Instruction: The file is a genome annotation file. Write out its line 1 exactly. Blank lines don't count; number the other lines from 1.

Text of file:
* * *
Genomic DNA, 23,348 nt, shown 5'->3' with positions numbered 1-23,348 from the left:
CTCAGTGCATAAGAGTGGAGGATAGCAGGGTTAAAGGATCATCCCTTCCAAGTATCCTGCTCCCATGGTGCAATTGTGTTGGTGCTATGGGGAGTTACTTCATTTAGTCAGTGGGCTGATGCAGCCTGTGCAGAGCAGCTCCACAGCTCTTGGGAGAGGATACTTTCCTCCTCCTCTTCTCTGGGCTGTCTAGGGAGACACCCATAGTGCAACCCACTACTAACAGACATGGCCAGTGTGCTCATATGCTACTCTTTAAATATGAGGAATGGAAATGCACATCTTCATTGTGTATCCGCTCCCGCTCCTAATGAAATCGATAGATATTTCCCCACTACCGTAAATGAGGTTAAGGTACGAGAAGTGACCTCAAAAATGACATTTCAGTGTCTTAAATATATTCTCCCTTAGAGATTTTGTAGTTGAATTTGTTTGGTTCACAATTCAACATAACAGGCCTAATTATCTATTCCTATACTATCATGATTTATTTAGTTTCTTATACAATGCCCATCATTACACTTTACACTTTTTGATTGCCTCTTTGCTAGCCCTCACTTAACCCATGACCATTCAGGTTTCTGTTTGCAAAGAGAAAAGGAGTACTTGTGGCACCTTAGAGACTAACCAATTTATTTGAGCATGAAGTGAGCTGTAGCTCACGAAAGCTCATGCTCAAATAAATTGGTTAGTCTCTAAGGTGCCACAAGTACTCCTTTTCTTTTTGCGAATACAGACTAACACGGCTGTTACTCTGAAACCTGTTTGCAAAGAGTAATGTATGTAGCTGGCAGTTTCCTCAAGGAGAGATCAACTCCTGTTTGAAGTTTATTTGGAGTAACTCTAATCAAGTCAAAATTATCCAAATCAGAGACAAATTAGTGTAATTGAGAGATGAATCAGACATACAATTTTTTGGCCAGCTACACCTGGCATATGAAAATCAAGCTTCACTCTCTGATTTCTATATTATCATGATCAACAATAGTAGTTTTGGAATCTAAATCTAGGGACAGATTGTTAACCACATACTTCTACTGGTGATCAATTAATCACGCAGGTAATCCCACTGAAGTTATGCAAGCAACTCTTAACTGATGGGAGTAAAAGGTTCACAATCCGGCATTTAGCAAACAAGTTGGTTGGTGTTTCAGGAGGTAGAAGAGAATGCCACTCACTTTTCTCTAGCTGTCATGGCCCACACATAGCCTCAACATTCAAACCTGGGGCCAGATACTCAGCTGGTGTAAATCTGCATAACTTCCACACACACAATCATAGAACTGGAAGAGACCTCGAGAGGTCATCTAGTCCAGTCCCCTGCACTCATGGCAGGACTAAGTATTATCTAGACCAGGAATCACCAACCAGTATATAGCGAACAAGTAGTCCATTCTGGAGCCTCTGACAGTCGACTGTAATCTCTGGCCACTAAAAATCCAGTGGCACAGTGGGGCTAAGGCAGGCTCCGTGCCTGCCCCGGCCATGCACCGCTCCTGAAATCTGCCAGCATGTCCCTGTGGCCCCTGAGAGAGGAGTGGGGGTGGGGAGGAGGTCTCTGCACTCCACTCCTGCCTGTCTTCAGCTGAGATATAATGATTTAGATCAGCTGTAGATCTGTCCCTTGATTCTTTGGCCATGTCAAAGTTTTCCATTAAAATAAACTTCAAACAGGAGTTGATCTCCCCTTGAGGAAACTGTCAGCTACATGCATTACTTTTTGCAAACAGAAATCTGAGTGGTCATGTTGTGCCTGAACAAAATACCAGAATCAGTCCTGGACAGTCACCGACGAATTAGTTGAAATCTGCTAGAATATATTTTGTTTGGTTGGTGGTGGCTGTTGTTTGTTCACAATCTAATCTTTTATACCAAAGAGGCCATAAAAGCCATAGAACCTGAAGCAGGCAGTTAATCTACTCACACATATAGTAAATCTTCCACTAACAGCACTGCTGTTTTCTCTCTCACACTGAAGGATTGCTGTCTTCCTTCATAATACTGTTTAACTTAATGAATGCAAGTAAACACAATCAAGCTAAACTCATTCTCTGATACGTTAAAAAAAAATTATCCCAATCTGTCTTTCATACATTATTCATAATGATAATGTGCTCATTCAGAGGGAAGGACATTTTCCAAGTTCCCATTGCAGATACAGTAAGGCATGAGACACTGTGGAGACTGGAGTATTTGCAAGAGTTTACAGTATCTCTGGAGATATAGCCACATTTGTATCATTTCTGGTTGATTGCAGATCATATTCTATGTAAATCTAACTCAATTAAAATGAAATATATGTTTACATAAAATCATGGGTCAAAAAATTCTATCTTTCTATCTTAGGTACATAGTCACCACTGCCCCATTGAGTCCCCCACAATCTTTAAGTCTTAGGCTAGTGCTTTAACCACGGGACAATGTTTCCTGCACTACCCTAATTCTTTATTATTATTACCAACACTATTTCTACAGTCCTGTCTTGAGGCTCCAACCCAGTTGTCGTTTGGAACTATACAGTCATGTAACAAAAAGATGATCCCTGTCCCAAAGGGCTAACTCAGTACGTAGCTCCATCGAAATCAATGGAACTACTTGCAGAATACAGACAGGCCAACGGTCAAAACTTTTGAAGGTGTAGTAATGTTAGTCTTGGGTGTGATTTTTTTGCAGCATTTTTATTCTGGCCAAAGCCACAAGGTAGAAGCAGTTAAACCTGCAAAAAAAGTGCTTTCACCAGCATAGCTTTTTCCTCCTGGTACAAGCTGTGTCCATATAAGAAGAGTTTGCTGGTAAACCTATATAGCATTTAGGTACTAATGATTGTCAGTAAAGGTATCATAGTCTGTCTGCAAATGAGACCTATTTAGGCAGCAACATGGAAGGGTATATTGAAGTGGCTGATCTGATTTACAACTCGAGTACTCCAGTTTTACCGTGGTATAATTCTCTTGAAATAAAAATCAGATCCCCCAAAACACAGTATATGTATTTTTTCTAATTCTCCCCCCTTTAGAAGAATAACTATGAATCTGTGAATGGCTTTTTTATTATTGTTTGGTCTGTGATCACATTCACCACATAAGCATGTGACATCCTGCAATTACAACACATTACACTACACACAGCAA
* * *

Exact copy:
Genomic DNA, 23,348 nt, shown 5'->3' with positions numbered 1-23,348 from the left: